Monday 31 August 2015

iDrive Safety Systems Disabled faults explained - Codes, Causes + Fixes.

It's a common event - you start up the BMW one day and suddenly get an iDrive warning saying there is a fault and all the airbags have been turned off. This now greets you every time you start up and both the airbag and seatbelt warning lights stay on the dash permanently, which is an MOT fail. Safety is paramount, so before you head towards a dealer and a huge bill take note that it is hardly ever a faulty part and is far more likely to be a false alarm thrown up by an overkill safety system!

This is an issue I have begun to encounter when working on my E60 530d, particularly when disturbing wiring inside the car and refitting trim, though most cases occur during day to day use and abuse of the interior. It applies to all iDrive equipped and LCI BMWs. The safety system, comprising the multiple airbags, seatbelt pre-tensioners and other devices are all linked into the CANBUS system and have sensors everywhere. If the slightest malfunction is detected anywhere in the safety system, the iDrive shuts it all down assuming that it has prevented a faulty airbag going off at random, when more often than not something has just happened to disturb a sensor for a split-second. There are sensors in the dash, doors, pillars, under the seats, even in the boot, so items getting jammed in places and maltreatment of the interior is the likely culprit. Sadly, once the iDrive warning is up then it's there to stay until reset using a trouble-code scanner. If you have access to one of these then life with this iDrive warning is a breeze - pretty much any one will do, even £20 eBay items like or ones that connect to your iPhone like iOBD. The system is so complex and temperamental that garages will replace expensive parts as a matter of course and there are multiple cases on Bimmer-Forums etc. where this hasn't fixed the fault and a simple workaround has, so if you don't have a scanner at least you can increase your chances of the warning being cancelled quickly and avoid getting ripped off if a trouble-code persists.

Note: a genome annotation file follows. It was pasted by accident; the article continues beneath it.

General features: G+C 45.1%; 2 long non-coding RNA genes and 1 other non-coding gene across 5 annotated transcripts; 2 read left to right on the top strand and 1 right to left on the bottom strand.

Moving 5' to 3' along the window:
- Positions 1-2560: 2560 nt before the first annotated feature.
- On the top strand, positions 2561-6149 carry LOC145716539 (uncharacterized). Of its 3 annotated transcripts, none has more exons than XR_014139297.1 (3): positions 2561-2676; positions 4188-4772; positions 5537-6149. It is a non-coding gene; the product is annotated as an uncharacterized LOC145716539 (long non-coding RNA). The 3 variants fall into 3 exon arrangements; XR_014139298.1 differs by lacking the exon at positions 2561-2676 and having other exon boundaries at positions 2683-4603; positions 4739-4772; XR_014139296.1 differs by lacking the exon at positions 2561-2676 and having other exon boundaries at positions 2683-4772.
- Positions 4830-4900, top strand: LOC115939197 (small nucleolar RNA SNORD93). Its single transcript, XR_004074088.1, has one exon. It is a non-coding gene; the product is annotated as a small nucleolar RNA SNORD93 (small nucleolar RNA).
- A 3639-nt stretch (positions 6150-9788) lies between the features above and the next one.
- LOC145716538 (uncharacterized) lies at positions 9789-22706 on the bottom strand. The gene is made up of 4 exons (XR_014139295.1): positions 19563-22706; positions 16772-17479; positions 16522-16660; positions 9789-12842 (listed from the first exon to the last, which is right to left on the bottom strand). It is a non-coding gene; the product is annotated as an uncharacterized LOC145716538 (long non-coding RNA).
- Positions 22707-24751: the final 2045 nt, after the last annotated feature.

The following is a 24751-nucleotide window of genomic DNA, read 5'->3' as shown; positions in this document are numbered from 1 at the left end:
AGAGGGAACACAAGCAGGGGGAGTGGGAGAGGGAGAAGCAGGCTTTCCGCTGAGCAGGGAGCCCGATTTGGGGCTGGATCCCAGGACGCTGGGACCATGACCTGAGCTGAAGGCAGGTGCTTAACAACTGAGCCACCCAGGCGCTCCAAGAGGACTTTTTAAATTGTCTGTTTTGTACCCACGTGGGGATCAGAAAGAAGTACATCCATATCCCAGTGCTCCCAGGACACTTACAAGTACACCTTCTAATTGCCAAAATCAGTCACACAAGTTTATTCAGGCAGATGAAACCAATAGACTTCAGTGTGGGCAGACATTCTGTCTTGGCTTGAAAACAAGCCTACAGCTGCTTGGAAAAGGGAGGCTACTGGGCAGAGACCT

SFZ: Satellite Vehicle Centrum

9AFF - Resistance firing circuit safety battery terminal too high
  • Low battery voltage: Has battery been allowed to run low? / Has a lot of diagnostics been done on the car recently? - Charge / replace battery.
  • Battery has moved in boot: Ensure battery is bolted down and not going to move around. Check battery live terminal is secure, well on the stud and not twisted or jammed against something.
  • Wire connector is loose: Check fitment of sensor wire connector next to battery live terminal. If apparently OK, wiggle wire connector, delete fault-code and see if it comes back - if not, secure wire connector with tape / cable-tie.